Fresh calls have been made for new legislation ending the early release of people convicted of terror offences to be extended to Northern Ireland.
The Terrorist Offenders (Restriction of Early Release) Bill was introduced at Westminster this week.
Ministers moved to bring in the laws urgently after the Streatham terror attack and aim to pass the legislation before the next terrorist is due to be released from prison on February 28, with more scheduled in March.
The plans, which will affect around 50 prisoners, aim to make sure terrorist offenders serve two-thirds of their sentence before they are considered eligible for release, rather than the current halfway mark.
Before being freed they would need to be reviewed by a panel of specialist judges and psychiatrists at the Parole Board.
The legislation is aiming to get royal assent on February 27 and the Government will consider further legislative changes if necessary.
Kenny Donaldson, spokesman for Innocent Victims United, says the legislation must cover the whole of the UK, and to treat Northern Ireland as a place apart "would amount to a two-tier value placement on the basic security and safety of citizens".
"Those convicted of terrorist offences (of whatever hue) must understand that the UK is not a soft touch. We must move towards a criminal justice system which is victim- and citizen-centred and which ceases to be perpetrator- and criminal-concerned.
"This said, we support genuine rehabilitation of offenders, particularly those who have been radicalised by extremist ideology. Merely locking them up will not secure our country and our people because inevitably once their release comes they have potential to create further harm.
"We must achieve better outcomes around deradicalising such individuals."
Ulster Unionist Party justice spokesperson and Upper Bann MLA Doug Beattie has called on the Government to rethink its policy.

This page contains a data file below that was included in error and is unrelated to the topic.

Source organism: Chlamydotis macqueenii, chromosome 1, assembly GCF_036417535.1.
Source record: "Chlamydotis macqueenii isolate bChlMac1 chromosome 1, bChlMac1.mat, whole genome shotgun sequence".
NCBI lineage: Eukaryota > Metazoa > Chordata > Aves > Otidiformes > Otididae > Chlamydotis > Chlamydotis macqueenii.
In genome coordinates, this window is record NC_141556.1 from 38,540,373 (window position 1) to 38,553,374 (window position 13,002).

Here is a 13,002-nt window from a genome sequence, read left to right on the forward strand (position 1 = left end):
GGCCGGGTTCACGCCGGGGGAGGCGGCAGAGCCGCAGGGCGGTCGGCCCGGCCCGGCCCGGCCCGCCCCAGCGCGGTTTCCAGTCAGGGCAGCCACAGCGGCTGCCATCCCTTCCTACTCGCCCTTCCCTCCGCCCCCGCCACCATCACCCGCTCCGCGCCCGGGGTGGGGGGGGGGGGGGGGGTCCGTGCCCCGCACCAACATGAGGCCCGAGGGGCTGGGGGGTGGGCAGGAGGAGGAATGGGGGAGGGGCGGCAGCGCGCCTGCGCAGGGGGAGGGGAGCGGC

He said: "I simply cannot accept the idea that the Terrorist Offenders Bill should not apply in Northern Ireland.
"Quite simply, a terrorist attack in Belfast - or anywhere else in Northern Ireland - should be treated as seriously as a terrorist attack in Manchester or London.
"This part of the United Kingdom is not immune to global terrorist attack; in fact, we may find ourselves, being the frontier to the European Union, as the soft underbelly of the United Kingdom.
"The same penalties should be available UK-wide for those who seek to attack our people and our way of life, in any part of our country."
"Terrorism is no less dangerous in Northern Ireland, no less illegal in Northern Ireland, and the penalties should be no less severe in Northern Ireland," he added.
"The Government needs to think again."
In a statement, Justice Minister Naomi Long said while the decision on whether or not to extend the legislation to Northern Ireland ultimately lies with the Secretary of State, Stormont officials will "engage on the implications for Northern Ireland, including how any extension of the emergency provisions would be implemented".
"I am fully committed to ensuring the risk posed by terrorist-related offenders is regularly assessed and appropriate measures are deployed to protect the public in Northern Ireland from the risk of harm these individuals pose," she added.